Newspaper Page Text
PERSONAL AND LITERARY.
Preston E. Egleston, colored, took
the first prize in an oratorical contest
recently held at the L'niversity of In
diana, his subject being "Abraham
Lincoln." lie is the son of a barber,
and one of two colored men in the nni
ersitjr. Henry M. Stanley is about to pub
lish a new book, "My Early Travel
and Adventures, " in which he will give
the story of the campaign against the
Indians in 1867; his travels through
Turkey, Armenia and Persia, and the
opening of the Suez canaL
Babu Pratap Chander Koy, tvhc
translated the Mahabharata into En
glish, died recently in Calcutta. Xine-ty-two
parts of his translation have
already appeared, and only eight re
main to be published. The work is
eight times as long as the "Iliad" and
Xorman McLeod, of McLeod. for
sixty years chief of the clan, died re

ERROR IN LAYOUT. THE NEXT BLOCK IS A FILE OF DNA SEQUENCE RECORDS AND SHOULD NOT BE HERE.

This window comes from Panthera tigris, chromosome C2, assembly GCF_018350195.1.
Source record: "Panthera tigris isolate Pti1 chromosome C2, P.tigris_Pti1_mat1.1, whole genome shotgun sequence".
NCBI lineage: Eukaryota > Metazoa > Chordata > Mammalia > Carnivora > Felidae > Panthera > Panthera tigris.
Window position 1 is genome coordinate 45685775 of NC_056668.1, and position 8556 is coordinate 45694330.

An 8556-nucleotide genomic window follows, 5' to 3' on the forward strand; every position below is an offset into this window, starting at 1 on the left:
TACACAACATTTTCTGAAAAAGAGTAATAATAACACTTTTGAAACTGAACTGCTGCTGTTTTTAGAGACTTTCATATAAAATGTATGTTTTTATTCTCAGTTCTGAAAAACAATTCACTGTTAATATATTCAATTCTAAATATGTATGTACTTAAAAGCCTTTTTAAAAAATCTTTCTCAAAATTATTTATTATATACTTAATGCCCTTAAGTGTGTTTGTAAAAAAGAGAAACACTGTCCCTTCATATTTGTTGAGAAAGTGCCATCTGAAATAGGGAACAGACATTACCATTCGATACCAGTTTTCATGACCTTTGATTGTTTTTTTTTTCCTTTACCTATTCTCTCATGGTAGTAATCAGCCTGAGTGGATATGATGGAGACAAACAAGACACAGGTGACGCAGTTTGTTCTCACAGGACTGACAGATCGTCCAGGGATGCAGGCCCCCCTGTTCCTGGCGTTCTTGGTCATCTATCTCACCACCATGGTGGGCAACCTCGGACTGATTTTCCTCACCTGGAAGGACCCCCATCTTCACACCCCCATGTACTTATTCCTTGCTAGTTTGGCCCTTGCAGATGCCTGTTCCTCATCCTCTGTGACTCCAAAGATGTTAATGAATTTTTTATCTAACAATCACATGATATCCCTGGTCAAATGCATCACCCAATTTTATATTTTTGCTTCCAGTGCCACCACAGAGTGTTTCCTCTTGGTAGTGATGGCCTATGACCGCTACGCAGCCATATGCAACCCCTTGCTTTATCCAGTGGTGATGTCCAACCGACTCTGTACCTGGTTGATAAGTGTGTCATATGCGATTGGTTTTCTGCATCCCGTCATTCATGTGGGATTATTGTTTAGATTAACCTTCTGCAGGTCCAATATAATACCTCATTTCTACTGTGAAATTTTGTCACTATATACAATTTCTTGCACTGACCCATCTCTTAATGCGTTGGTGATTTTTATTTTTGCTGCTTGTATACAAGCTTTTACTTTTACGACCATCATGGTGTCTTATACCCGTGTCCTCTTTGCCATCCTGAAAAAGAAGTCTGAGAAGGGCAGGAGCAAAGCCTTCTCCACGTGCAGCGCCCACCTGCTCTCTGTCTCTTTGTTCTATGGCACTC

cently in Paris, aged 82. He was twenty-second
in regular male descent from
Olaf Olors. king of Man and the Isles in
1237. Though a Highland chief, he was
for many years director of the science
and art department of the South Ken
A copy of Dickens' "A Tale of Two
Citie" in the original parts brought
803 a, a late London sale. "Pickwick"
in ths original wrappers fetched S51; a
first edition .f "Robinson Crusoe"
and "Tales and Quick Answers"
(Shal espeare's jest book), the copy be-longii-g
to Thackeray, with original
drawings by him on the margins. S?7.
AViurrahnian, ameer of Afghanis
tan, is one of the most interesting
despots in the world. He is over fifty
years ol age, a man of great stature
and colcsal strength, with a broad,
massive countenance and brilliant
black eye s. lie is a man of great in
tellectual power and of a wide range
of informs i io a. He is feared by his